Guardianship Advocacy

Guardian Advocacy is often viewed as a less restrictive alternative to guardianship because it does not require a determination of incapacity. Guardian advocates have the same responsibilities as guardians—the key distinction is a guardian may be assigned to any person determined to be incapacitated, while a person with a developmental disability must meet the statutory requirements to be appointed a guardian advocate. A guardian advocate may only be appointed to individuals who have a developmental disability and lack the ability to perform some, but not all, of the tasks necessary to take care of his or her own person or property. Somebody with a developmental disability may also choose to voluntarily petition for the appointment of a guardian advocate.

When may appointment of a Guardian Advocate be necessary?

When a child turns eighteen, parents no longer have the legal authority to make decisions on the child’s behalf. Parents with children who have a developmental disability are usually concerned about how they will be able to continue to make medical and financial decisions for their child once he or she turns eighteen. If parents believe their child with a developmental disability is unable to make informed decisions and the parents wish to continue to have the legal authority to make decisions for their child, they can do so by filing a petition for guardian advocacy.

Appointment of a Guardian Advocate

The appointment of a guardian advocate does not require the child with a developmental disability to be examined by a committee made up of experts for an evaluation. Instead, the court uses the child’s educational evaluations, individual education plans and support plans, to determine if a guardian advocate is needed to exercise certain rights.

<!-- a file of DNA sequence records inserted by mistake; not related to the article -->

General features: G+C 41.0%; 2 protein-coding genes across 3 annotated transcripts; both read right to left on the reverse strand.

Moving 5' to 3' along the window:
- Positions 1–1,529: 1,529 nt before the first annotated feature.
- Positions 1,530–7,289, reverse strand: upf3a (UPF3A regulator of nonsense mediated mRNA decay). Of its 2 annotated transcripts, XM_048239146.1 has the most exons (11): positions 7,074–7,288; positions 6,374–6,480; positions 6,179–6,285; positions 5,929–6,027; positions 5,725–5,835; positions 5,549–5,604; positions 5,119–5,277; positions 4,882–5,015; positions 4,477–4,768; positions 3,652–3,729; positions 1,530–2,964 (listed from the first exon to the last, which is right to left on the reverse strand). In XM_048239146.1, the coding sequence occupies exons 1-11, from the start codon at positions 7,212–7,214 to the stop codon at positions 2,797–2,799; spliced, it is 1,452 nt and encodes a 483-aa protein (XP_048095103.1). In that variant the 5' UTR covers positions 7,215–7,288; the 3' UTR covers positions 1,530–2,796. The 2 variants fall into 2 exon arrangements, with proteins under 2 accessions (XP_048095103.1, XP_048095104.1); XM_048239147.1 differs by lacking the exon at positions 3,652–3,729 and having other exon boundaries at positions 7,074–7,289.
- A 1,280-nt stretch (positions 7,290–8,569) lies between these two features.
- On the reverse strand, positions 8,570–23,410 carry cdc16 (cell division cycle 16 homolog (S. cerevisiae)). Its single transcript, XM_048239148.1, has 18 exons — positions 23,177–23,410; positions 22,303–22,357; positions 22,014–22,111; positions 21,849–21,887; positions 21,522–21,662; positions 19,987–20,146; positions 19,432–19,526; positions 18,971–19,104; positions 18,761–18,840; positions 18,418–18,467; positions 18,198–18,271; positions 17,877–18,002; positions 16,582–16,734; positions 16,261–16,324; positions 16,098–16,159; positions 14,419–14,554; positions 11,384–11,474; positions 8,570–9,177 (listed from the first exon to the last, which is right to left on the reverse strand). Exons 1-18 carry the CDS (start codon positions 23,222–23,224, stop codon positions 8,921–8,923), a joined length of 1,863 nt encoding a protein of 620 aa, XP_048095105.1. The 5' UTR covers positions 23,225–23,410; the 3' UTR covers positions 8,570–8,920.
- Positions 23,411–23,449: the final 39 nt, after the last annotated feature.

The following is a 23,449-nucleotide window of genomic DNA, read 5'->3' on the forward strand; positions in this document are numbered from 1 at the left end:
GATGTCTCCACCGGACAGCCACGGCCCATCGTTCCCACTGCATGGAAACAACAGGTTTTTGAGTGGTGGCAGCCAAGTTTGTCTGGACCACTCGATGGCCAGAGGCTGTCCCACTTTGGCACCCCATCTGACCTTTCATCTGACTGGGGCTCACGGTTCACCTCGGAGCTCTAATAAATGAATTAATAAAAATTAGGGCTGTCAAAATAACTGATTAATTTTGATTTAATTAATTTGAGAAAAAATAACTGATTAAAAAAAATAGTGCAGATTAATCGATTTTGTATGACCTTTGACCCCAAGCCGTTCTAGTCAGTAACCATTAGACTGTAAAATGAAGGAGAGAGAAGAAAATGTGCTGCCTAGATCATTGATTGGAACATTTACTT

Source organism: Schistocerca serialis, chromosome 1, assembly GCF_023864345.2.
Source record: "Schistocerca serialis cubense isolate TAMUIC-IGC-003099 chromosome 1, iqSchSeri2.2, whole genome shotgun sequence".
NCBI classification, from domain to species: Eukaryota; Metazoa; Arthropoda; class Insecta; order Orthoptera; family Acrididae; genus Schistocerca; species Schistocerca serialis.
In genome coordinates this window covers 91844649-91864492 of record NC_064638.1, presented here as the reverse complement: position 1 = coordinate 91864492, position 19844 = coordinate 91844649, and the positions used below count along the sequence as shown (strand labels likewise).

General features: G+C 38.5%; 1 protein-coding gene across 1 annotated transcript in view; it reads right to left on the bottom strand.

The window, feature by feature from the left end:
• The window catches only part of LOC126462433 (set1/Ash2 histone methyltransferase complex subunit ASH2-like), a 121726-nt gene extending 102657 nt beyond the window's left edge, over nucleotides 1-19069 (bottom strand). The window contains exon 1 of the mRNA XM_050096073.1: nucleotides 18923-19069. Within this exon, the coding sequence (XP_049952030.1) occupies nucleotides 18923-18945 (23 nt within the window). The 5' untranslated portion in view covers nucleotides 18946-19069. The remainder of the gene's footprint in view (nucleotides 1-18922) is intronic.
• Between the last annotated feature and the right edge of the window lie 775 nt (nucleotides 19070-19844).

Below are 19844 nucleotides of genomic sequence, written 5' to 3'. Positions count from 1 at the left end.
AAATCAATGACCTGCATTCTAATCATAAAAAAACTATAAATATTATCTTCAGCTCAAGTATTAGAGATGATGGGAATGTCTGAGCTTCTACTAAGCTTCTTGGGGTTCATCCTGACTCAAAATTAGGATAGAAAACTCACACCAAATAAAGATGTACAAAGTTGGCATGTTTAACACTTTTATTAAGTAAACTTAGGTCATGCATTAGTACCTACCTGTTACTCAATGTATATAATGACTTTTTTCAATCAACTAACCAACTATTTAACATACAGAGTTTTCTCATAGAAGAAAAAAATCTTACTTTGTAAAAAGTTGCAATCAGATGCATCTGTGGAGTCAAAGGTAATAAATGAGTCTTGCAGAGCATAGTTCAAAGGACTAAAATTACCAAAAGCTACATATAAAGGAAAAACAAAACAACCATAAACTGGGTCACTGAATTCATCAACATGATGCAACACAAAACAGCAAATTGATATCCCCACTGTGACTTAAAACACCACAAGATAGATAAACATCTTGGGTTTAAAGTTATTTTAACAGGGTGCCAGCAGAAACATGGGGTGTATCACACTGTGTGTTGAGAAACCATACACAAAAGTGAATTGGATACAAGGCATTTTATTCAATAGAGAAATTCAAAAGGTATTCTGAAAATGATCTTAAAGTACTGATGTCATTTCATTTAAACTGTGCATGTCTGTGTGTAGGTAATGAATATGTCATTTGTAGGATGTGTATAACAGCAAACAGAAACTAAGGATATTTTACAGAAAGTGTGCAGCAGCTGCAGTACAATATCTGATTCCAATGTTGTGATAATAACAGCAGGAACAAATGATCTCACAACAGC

Responsibilities of a Guardian Advocate

Even if you are appointed as your child’s guardian advocate, being appointed as a guardian advocate comes with fiduciary responsibilities. You will have to comply with some court oversight and will be required to complete a court-approved guardianship advocacy course.

You will also need to file an initial report with the court within 60 days of being appointed as a guardian advocate. The report should address the mental health, medical, social, and personal care needs of the person with developmental disabilities.

Guardian advocacy is considered less restrictive than a traditional guardianship, so your rights over the person with developmental disabilities are limited by the court’s order. Under guardian advocacy, decision-making for all rights may not be delegated to the guardian advocate. The person with the developmental disability is still able to participate in making decisions about his or her own life. This allows the person to develop in ways that would otherwise be impossible if he or she had no decision-making authority.

We know the guardian advocate process can be time-consuming, intrusive and stressful for everyone involved. However, working with an experienced Florida Guardianship attorney can make the process much easier for everyone involved. The attorneys at The Florida Probate & Family Law Firm understand your situation, and we will use our extensive experience to secure the most favorable solution in your case. We pride ourselves on understanding our client’s needs and goals, and then use our knowledge, skill, and resources to work towards a desirable outcome. Contact us today to discuss your situation, get your questions answered, and find out how we can help guide your through the guardian advocate process.

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